Taming Your Temper

(CARLSBAD, CA) – Anger. It’s not a “bad” emotion. In fact, feeling angry is a perfectly normal part of being human. But when you don’t deal with your anger in a healthy way, it can quickly become destructive.

Your body actually experiences physical changes when you get angry. The sympathetic branch of your body’s autonomic nervous system kicks into high gear. Your brain stimulates the adrenal glands. The adrenal glands flood your body’s bloodstream with adrenaline. Blood pressure rises, heart rate increases, pupils dilate, jaws tighten, muscles tense, and breathing rate becomes more rapid. Even if you tend to suppress your anger, your body knows that you feel agitated, and it responds accordingly. Keeping your feelings bottled up can lead to stomachaches and headaches.

Failing to deal with your anger in a healthy manner can lead to much more than a few aches and pains, however. Researchers at the University of Medicine of New Jersey in Newark learned that chronic anger is linked to lung deterioration and high blood pressure. Another study at the University of Pittsburgh Medical Center links anger to a lifetime of health problems, including heart disease, high blood pressure, and high cholesterol.

Learning to deal with your anger can save your health and your relationships. Consider some of these steps the next time your emotional heat rises:

  • Identify your primary emotion. Think about why you are angry. Are you feeling frustrated, hurt, or disrespected? Go to the source of the problem and fix that, rather than just dealing with your short fuse.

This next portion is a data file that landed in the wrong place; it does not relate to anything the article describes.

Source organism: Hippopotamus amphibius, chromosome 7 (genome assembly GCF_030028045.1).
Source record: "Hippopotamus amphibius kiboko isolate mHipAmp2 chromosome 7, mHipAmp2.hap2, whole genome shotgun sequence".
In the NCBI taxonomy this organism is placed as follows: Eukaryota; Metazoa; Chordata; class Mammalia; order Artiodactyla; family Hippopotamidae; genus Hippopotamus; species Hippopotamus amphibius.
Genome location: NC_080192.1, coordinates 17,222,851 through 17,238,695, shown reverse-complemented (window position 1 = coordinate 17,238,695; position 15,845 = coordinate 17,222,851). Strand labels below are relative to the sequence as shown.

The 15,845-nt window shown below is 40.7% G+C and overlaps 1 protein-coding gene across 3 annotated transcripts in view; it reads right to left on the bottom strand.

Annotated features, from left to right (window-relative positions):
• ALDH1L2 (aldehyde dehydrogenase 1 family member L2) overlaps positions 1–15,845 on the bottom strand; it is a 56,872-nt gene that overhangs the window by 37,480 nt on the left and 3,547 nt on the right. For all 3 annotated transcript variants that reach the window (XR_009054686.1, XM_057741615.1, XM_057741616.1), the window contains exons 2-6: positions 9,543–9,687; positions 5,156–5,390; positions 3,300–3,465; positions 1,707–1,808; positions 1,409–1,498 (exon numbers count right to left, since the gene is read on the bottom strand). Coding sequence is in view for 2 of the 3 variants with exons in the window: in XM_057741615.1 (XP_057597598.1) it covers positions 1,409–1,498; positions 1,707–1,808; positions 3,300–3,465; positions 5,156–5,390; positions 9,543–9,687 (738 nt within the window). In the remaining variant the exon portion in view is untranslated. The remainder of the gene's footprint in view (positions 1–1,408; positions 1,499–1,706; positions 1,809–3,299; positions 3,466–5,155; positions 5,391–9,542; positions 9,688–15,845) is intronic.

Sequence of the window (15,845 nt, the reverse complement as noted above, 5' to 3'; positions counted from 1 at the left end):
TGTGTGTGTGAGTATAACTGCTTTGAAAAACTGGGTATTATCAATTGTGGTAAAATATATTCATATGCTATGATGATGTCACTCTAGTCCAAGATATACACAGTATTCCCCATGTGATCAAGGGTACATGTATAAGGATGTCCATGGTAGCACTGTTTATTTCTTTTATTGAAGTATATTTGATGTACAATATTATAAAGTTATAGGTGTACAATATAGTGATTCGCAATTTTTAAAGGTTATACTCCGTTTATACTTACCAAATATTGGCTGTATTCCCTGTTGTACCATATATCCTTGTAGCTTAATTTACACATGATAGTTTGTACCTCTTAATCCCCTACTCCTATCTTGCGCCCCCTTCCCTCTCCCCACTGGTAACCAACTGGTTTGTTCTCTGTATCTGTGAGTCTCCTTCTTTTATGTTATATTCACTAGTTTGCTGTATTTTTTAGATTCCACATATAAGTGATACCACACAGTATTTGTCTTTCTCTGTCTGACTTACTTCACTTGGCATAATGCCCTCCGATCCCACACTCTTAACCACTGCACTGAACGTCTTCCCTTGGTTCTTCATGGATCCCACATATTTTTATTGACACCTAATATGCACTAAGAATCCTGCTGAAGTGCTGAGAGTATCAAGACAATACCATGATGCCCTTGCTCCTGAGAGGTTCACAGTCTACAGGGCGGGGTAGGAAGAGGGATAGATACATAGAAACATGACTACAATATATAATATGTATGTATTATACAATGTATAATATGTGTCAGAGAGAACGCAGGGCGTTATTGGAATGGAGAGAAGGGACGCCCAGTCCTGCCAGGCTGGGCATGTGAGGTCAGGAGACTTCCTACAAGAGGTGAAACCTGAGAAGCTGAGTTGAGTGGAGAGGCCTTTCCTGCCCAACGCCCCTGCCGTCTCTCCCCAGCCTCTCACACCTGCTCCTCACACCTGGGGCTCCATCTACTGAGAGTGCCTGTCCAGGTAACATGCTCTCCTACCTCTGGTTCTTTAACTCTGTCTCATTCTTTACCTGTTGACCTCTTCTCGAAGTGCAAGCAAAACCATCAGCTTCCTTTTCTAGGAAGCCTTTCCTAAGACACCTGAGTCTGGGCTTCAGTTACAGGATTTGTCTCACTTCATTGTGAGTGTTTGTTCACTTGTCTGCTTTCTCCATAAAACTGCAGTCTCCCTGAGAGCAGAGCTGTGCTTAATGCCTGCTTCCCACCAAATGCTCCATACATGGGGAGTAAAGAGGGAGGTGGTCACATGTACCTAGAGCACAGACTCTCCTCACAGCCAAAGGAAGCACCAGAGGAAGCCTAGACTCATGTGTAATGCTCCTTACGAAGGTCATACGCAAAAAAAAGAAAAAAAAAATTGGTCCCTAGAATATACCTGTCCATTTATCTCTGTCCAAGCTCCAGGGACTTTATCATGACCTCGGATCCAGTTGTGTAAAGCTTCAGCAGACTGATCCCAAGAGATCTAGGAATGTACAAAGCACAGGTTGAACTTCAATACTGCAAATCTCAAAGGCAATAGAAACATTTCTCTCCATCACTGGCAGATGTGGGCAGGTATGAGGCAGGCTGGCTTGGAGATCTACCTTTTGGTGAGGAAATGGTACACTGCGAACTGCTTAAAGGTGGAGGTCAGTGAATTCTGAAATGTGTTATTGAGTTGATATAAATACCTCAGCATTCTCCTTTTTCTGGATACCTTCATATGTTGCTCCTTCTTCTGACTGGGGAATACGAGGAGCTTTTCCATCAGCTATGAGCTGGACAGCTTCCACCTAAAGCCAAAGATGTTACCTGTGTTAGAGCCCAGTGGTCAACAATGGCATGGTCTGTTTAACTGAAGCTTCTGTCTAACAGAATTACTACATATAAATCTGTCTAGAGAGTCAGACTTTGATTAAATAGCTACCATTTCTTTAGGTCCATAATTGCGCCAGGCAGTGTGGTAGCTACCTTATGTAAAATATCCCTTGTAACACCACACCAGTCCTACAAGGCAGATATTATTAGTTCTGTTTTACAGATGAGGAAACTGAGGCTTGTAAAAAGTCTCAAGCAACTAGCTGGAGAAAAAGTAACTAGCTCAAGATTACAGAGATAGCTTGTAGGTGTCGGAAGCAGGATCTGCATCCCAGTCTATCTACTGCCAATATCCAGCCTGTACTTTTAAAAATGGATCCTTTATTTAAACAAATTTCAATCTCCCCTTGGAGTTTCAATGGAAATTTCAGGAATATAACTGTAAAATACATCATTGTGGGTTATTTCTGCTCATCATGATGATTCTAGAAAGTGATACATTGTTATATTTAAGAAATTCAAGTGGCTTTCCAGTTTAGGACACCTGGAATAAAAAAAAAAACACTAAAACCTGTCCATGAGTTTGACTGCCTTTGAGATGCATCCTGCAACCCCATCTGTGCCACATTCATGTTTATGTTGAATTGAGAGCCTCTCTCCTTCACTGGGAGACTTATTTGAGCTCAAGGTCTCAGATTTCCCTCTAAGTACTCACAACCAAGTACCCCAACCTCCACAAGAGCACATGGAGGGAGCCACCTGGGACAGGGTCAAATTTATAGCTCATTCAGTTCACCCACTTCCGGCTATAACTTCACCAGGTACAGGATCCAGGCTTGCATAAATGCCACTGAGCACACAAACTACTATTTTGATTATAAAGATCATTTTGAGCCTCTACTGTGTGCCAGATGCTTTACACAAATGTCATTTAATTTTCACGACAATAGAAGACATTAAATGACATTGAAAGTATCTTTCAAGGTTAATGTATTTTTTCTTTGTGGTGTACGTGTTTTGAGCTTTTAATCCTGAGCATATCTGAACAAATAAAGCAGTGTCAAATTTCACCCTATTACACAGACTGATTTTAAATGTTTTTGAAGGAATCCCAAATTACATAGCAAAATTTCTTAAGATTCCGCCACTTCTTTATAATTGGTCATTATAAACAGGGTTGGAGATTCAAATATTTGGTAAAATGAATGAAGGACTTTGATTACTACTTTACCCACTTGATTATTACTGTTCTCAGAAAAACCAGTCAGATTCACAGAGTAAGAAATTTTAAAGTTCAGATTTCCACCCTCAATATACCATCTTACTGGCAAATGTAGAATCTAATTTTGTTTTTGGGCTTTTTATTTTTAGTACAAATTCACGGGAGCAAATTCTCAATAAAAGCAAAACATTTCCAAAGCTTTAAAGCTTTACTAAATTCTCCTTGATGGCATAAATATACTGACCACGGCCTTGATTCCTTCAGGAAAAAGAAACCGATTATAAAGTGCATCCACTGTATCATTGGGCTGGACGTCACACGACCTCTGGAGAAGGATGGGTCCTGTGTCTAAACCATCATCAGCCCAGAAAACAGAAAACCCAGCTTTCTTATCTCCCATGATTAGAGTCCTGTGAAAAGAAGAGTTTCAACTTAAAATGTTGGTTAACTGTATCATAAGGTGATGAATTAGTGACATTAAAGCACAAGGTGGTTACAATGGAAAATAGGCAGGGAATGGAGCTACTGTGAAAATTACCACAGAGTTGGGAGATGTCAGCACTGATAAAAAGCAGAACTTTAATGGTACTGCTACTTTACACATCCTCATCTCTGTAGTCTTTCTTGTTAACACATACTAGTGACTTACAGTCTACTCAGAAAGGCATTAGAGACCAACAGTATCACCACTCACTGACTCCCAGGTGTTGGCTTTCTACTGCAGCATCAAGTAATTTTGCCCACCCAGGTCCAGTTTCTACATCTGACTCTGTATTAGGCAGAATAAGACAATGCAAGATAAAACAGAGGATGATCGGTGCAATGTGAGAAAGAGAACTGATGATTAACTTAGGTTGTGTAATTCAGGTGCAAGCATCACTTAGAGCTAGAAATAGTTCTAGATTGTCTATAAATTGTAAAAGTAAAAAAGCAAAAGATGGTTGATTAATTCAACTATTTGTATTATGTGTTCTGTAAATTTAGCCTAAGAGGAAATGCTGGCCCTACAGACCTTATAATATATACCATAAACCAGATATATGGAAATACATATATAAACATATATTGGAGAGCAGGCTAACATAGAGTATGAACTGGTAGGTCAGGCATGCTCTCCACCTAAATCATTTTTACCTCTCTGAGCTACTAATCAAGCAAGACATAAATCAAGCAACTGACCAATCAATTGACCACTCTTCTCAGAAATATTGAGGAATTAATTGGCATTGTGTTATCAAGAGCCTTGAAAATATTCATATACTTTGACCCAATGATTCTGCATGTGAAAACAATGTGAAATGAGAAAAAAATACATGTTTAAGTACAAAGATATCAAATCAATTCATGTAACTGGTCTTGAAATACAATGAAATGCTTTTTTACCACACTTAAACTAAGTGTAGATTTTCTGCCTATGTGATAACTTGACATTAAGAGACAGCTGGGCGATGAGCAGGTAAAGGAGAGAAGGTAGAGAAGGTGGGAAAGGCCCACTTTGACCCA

• Watch your physical responses to a situation. If you are pointing a finger or raising your voice, then take a physical step back. Excuse yourself and walk away.
  • Take some deep breaths. Try diaphragmatic breathing. Put your hands on your abdomen and empty all of the air from your lungs, so that your stomach contracts inward. Take a deep breath, filling your belly with air, allowing it to expand. Repeat for ten breaths.
  • Start an exercise program. Even walking around the block or washing your car can release tension. Judi Sheppard Missett, founder and CEO of Jazzercise, Inc., suggests engaging in some type of physical activity for 30-60 minutes on most days of the week. Find something that you enjoy, so that you’ll stick with it.
  • Take some down time before addressing the situation. It can take a few hours for the adrenaline released into your bloodstream to metabolize. Wait for your anger to subside before you approach the difficult situation.

Jazzercise, created by Judi Sheppard Missett, is the world's leading dance-fitness program with more than 7,500 instructors teaching 32,000 classes weekly in the U.S. and around the globe. Since 1969, millions of people of all ages and fitness levels have reaped the benefits of this comprehensive program, designed to enhance cardiovascular endurance, strength, and flexibility. For more information on Jazzercise go to jazzercise.com or call (800)FIT-IS-IT or (760)476-1750.

Posted: 9/10/2007 10:21:30 AM by Jazzercise | with 0 comments

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